Each work is exemplary of its movement, and equal attention is given to art trends on the east and west coasts. The New York School, which practiced abstract expressionism, was dominant during the middle of the century; it is represented by one of Jackson Pollock's best drip paintings. Actually, the artist seems to have gently flung paint on the canvas, in controlled arcs, layer after layer, creating an effect that reminds me of Sir Walter Scott's saying, "Oh what a tangled web we weave when first we practice to deceive." Appropriately, the title is "Lucifer."

Jackson Pollock, 1912-1956
Lucifer, 1947
Detail of 'Lucifer' showing tangled web of paint

Pollock's work was so radical, that it opened new areas of exploration in painting. Here are a few more examples of the New York school of expressionism. Mark Rothko was concerned with using color relationships to create a deep and thoughtful mood.

Mark Rothko, 1903-1970
Pink and White over Red, 1957

The great teacher, Hans Hofmann, was interested in how color relationships create space; color can pull your vision into the depths or pop it to the surface.

Hans Hofmann, 1880-1966
Fall Euphony, 1959
Willem de Kooning, Pollock's arch-rival, was best known for his angry depictions of women, but late in life he did some lyrical abstractions that are grouped at the gallery with the New York School.

Willem de Kooning, 1904-1997
Untitled V, 1986
A small amount of sculpture was also shown in this group. Louise Nevelson created abstractions out of scraps of wood.

Louise Nevelson, 1899-1988
Sky Garden, 1959-1964
David Smith often created metal sculptures that were almost flat, like two-dimensional art, using metal to create abstract graphic designs. This is a maquette, or small mock-up, of a work he then produced in a larger scale.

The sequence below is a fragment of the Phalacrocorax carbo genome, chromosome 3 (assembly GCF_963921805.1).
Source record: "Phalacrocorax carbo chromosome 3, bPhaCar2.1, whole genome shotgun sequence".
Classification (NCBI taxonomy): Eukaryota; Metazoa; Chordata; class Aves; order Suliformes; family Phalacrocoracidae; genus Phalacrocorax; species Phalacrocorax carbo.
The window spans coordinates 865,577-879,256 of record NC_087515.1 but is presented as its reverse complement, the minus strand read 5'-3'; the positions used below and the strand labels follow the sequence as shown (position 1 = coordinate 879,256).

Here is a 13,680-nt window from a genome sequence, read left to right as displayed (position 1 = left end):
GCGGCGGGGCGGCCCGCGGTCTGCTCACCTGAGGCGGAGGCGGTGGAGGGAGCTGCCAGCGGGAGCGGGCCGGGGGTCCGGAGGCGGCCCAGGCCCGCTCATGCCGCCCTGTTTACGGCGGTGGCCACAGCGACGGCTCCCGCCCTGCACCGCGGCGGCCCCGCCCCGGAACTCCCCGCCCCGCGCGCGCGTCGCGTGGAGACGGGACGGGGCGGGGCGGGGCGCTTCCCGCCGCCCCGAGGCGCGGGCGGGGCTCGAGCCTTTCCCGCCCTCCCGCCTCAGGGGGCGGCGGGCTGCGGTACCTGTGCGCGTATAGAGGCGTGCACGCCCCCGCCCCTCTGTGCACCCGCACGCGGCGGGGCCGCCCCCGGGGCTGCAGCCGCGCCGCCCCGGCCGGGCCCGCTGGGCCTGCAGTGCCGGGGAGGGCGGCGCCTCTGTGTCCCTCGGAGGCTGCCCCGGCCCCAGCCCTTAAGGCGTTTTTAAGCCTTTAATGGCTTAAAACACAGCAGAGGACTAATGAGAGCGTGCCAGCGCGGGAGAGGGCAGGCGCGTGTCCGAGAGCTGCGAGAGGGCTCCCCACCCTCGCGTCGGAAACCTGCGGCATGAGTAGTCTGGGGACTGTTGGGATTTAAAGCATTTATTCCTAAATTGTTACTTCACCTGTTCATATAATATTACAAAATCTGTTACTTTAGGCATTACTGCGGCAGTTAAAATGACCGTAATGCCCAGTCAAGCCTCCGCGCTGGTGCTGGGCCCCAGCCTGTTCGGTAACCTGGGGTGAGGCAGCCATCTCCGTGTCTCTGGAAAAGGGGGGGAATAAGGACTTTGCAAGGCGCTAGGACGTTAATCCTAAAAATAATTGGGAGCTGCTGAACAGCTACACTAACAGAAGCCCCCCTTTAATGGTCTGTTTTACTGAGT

David Smith, 1906-1965
Timeless Clock, 1957
Abstract expressionism was not very popular on the West Coast. Here's an excellent example of Bay Area Abstraction by Sam Francis. The Beaubourg of the title is a section of Paris where a famous museum of Contemporary art called The Pompidou Centre is located.

Sam Francis, 1923-1994
The Beaubourg, 1977
Bay Area artists were more interested in figurative work. They developed a school which applied the juicy, rich style of abstract expressionism to depictions of figures in environments. It took awhile for West Coast art to gain nationwide recognition, and the Andersons get credit for recognizing its importance early in the game.

Richard Diebenkorn, 1922-1993
Girl on the Beach, 1957

David Park, 1911-1960
Four Women, 1959
Wayne Thiebaud is often considered a pop artist, but his paintings of ordinary treats have the rigid organization of geometric abstractions, and though the edges are defined, the paint is thickly applied.

Wayne Thiebaud, b. 1920
Candy Counter, 1962

Another approach to art eschewed thickly applied paint and expressive brushwork, for flat surfaces and hard edges. These are grouped as Hard Edge paintings at the Anderson Gallery. Josef Albers' principal form was the square, which he painted in various color combinations.

Josef Albers, 1888-1976
Homage to the Square: Diffused, 1969

Al Held painted highly complex geometric abstractions. He is generally classed as an abstract expressionist, but his flat, hard style is the opposite of Pollock's or de Kooning's.

Al Held, 1928-2005
Inversion X, 1977

Pollock's idea of applying paint in non-traditional ways resonated with another school of painters, known as the Color Field school. Helen Frankenthaler is often credited as the originator of this movement; like Pollock, she poured paint directly on raw canvas, and created an interplay between spontaneity and control.

Helen Frankenthaler, 1928-2011
Approach, 1962
Morris Louis poured many layers of thin paint along the same pattern to create radiant depths of color.